One of the highlights of any spring semester in Italy is getting to experience the atmosphere of Carnevale. One of our NCSAC student ambassadors, Kendra G., details her Sunday spent in Viareggio amongst the crowds of people:
“Just last week I went on the AIFS day trip to Viareggio for Carnevale, and I am so happy I did. I never really believed people when they told me how huge it was, and let me just say; its crazy. The parade was a blast, with the floats standing taller than the buildings and all the insane costumes. It was unlike anything I have seen. The best part; we all know the huge difference in space between the U.S. and Italy. Pedestrians and cars will cross each other all the time without even flinching. Well the parade is just the same. You can stand in the way of these towering beautifully made floats just before it rolls over your toes, allowing you to get the best pictures and videos ever. Here is a compilation of the footage I got during the parade, enjoy…”
One of the most popular day trips from Florence is a visit to the beautiful countryside towns of Siena and San Gimignano. Located about an hour and a half south of Florence, it’s not only easy to reach Siena or San Gimignano but also incredibly rewarding–just check out the view!
Last week, our students from the University of Louisiana at Lafayette made the trip out to these two Tuscan towns for a day filled with beautiful scenery, historic tradition & a taste of the world’s best gelato.
The first part of our morning was spent wandering up and down the hilly streets of Siena as our lovely tour guide Cristina gave us a brief history of the famous contrade,or neighborhoods, of Siena and also a look into the life of Saint Catherine, the city’s patron saint. After quickly ducking into the Church of San Domenico to view the relics of Saint Catherine, it was off to explore the rest of the city’s treasures!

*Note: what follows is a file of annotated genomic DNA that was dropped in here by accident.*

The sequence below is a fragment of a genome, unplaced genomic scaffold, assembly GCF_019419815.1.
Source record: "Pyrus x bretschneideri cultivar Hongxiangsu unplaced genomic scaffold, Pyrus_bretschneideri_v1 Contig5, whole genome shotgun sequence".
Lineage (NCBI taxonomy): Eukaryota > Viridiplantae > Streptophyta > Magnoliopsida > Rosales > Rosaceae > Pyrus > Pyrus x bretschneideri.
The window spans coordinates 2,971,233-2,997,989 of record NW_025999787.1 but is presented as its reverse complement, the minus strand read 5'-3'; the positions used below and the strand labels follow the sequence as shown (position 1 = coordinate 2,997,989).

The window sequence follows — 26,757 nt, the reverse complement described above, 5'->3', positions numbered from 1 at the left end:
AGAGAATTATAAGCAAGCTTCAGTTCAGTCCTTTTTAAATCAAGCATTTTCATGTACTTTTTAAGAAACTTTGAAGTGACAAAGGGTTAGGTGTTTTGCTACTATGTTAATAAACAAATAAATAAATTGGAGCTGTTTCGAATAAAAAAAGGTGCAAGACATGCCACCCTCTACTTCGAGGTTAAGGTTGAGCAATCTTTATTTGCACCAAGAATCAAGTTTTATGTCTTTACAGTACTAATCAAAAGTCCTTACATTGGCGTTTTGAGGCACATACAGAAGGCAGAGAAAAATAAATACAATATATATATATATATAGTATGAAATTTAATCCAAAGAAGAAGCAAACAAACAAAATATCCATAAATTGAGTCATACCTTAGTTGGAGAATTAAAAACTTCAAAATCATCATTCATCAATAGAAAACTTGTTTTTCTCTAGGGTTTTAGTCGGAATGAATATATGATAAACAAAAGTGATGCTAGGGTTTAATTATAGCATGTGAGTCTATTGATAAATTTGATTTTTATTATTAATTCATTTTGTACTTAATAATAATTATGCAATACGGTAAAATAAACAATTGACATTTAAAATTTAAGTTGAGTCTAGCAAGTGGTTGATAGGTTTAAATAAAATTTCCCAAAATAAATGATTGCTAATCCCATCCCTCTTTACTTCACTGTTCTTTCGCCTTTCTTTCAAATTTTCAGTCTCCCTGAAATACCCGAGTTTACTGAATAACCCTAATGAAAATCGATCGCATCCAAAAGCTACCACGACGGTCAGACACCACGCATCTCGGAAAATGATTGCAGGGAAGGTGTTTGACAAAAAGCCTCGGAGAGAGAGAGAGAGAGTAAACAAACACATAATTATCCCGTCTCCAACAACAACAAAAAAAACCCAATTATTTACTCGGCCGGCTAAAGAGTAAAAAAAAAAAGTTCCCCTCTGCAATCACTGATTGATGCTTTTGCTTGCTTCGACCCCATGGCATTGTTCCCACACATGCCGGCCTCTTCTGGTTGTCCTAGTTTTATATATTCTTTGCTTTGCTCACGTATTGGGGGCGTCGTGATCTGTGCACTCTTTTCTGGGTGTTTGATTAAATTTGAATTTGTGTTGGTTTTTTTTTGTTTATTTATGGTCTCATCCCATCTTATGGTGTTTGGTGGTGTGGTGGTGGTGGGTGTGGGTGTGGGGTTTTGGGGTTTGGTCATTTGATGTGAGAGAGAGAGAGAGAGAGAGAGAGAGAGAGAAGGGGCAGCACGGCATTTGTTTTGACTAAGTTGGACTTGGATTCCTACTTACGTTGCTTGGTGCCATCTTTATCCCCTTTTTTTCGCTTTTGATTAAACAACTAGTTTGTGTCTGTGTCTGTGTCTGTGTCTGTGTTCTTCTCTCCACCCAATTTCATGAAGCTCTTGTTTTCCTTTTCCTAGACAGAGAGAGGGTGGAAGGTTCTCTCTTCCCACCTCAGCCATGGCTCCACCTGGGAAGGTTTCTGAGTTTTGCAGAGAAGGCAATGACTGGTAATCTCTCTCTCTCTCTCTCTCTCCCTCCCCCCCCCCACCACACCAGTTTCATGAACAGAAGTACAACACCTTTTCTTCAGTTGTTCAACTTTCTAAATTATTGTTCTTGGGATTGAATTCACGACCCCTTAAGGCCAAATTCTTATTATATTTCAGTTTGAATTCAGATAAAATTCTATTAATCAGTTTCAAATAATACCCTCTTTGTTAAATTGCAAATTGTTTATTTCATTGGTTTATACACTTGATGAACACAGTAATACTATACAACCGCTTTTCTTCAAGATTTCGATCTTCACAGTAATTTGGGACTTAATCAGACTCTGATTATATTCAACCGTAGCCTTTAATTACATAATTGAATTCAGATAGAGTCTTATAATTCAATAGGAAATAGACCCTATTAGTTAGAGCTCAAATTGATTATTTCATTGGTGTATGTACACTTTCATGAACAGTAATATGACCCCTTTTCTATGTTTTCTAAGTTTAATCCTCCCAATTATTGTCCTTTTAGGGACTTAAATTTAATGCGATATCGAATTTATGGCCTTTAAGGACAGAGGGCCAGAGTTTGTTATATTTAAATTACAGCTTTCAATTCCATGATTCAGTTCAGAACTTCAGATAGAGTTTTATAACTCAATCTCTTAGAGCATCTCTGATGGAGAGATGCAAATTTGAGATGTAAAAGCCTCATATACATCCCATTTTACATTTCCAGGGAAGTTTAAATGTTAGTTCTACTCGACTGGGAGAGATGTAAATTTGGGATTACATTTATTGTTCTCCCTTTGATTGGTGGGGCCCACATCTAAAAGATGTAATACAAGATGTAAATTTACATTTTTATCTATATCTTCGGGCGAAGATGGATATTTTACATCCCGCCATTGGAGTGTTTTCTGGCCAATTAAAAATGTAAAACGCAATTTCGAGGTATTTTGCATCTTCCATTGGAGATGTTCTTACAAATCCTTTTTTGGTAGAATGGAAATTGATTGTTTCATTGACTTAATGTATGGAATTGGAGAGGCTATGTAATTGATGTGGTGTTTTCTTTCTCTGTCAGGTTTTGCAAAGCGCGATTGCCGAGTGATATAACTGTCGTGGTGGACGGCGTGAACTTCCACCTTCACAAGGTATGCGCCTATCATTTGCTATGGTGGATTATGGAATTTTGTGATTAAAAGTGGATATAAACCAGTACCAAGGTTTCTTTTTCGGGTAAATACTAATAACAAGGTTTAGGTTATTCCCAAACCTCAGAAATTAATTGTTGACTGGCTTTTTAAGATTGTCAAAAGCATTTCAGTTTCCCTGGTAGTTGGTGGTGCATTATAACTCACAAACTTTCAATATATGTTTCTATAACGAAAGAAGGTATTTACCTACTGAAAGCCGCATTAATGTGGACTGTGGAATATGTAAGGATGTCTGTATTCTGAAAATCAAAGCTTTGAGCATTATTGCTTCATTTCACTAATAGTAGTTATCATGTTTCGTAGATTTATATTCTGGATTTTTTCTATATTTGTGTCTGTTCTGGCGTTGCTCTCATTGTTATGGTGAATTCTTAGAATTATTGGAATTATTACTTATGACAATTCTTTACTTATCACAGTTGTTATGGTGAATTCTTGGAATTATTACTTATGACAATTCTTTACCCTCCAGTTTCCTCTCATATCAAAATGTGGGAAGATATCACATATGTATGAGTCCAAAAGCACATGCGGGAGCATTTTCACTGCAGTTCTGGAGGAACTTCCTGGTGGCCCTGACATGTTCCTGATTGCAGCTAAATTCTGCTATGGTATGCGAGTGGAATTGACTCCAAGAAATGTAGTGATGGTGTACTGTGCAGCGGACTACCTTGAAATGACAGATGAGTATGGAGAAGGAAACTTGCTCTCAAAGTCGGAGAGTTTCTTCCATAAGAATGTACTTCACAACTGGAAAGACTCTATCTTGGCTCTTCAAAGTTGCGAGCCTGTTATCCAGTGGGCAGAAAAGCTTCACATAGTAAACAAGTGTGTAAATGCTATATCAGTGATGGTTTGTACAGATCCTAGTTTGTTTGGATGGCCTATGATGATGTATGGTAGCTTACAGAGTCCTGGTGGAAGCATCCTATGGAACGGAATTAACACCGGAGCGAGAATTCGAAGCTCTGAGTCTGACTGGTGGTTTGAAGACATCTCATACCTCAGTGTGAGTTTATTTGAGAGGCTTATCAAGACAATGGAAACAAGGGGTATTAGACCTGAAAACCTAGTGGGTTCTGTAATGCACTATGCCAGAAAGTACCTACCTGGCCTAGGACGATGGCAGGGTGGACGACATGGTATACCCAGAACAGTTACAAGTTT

After visiting St. Catherine’s house, the Duomo, and the world famous music institute Accademia Chigiana, it was time to end the tour in the shell-shaped Piazza del Campo, home of the famous Palio di Siena horse race. While it was a bit too early in the year to catch a glimpse of the race preparations, we all enjoyed the sunshine in the square until it was time to head off to the next Tuscan town on our itinerary.
One short bus ride later and we were pulling up to the imposing gate of Porta San Giovanni, located at the base of San Gimignano. Upon arrival it was time for a quick lunch before everybody’s favorite part of the day–a visit to the world-famous Gelateria Dondoli (also known as Gelateria della Piazza) for a tasty afternoon snack!
Carnevale di Viareggio is a large-scale parade of floats and masks that occurs every year in the Tuscan city of Viareggio. It’s considered one of the greatest celebrations in both Italy and Europe.
I went on the AIFS day trip to Viareggio to see the Carnevale parade. The floats were extraordinary, and have always been very political in nature, often depicting famous people and politicians.
The first float was so amazing! It was John Lennon’s head. One of the most amazing things about the floats, aside from their size, is how mobile they are. This float began with Lennon’s head cradled in his hands with a black and white background. As the music began playing, Lennon lifts his head and looks from side to side as everything explodes with confetti, movement and Beatles’ music. It was spectacular!!!
The floats are huge — a bit of the 3-story building is visible next to this float. Each float played its own music, and large groups of dressed up people and dancers moved along between each huge float.